City Hub

Saving the planet one blog at a time


Sitting in a King Street cafe, I strain to hear Lilly above the bellow of cars hurtling past metres away. The Sydney air is hardly what you’d call fresh, and at night stars are screened by atmospheric pollution. While Liberal party troglodytes Tony Abbott and Bronwyn Bishop addressed the freak show of climate change deniers in Canberra last week, Lilly told me about her plans to travel the world and link up with grassroots projects who are trying to halt the destruction of the planet.

She has set up a website called to document her next year, travelling 17 countries solo, armed with just a laptop, a video camera and a strong dose of courage, learning about environmental projects.

From Indonesia to China and the United States to South America, Lily intends to shed light on community responses to climate change. Her aim is to engage people with sustainability from a positive point of view.

“Our generation has grown up with an awareness of environmental problems and it really gets people down,” Lily says.

“I’ve had so many conversations with people who don’t see there’s any point in even trying because as far as they can see every thing’s already stuffed, and we’ve already ruined the planet.

“What I want to do is try and show that’s not true. A lot of the reason people think like that is because the media is so skewed towards the problems and there’s so many things going on where you just never hear about them.”

Her first stop will be in Sumatra, where she intends to look at the controversial United Nations REDD project (Reducing Emissions from Deforestation and Forest Degradation) that has received $60 million in funding from the Australian Government. She has a frenetic schedule, hopping to China to check out renewable energy projects and the United States to meet the people who set up the freecycle website which promotes sharing used things rather than purchasing new ones.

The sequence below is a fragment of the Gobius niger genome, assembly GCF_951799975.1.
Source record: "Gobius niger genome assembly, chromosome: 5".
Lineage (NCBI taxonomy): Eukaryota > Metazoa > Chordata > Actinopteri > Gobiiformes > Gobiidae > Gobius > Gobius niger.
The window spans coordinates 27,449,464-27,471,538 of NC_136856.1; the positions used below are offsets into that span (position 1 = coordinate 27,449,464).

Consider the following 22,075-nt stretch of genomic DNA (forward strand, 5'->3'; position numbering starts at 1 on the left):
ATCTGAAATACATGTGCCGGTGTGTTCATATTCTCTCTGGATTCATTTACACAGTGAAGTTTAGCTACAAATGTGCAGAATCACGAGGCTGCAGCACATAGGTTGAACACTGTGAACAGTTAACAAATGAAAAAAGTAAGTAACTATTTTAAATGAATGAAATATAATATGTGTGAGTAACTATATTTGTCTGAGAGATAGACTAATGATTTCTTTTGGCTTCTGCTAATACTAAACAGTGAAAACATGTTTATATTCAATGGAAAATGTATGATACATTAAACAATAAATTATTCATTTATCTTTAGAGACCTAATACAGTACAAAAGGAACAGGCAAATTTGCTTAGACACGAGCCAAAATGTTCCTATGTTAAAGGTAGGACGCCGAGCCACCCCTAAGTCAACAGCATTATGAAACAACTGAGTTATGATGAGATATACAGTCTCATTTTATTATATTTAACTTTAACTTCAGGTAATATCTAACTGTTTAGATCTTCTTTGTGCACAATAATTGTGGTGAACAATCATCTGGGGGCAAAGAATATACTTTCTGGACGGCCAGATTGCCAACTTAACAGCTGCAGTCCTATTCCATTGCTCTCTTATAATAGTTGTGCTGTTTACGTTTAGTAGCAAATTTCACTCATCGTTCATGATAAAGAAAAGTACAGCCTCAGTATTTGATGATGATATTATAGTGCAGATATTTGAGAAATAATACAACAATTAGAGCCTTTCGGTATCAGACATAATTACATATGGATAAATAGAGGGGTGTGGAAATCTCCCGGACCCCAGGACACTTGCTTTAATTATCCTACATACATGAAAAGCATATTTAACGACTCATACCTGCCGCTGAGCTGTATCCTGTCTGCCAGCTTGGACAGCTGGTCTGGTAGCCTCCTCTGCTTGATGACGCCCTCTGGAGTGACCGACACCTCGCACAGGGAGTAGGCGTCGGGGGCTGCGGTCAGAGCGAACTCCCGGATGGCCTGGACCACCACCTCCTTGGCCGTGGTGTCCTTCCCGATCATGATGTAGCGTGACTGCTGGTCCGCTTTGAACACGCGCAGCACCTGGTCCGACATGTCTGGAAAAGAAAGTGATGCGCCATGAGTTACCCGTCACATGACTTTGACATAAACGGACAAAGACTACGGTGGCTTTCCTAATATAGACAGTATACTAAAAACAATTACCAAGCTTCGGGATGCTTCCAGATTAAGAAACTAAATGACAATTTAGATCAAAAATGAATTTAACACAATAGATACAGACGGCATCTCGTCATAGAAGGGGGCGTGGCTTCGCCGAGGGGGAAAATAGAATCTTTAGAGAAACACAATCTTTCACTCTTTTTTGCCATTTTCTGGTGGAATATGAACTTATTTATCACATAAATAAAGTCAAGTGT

“I’m deliberately not doing too much research before I go because most of it I will find out on the way, because a lot of grassroots projects don’t put information on the web,” Lilly says.

“In my experience, a lot of the time, you need local knowledge.”

By the end of the year, Lilly hopes to have collected a huge trove of stories from the global underground, of resistance to corporations, and people combating climate change. She’s ready for a backpacking adventure, but figures it’s best to combine the hedonism of travel with a healthy dose of humanitarianism.

“With the environmental problems that we’re facing, it’s going to be the most disruptive change to global human society since the industrial revolution,” Lilly says.

“We’re going to continue to have environmental and financial crises because we are coming up against the edges of an unsustainable system, and unless we develop the tools to overcome this, it’s humans who are at risk, it’s not us versus nature, because nature will recover.”

“If you’re going to go travelling, you’re better off discovering what’s really happening in the world instead of just going to the tourist guides, talk to people and find out what their struggles are. Nothing’s more pressing than environmental struggles because that is what’s going to define the next century.”

Find Lilly’s blogs and videos on her epic environmental adventure at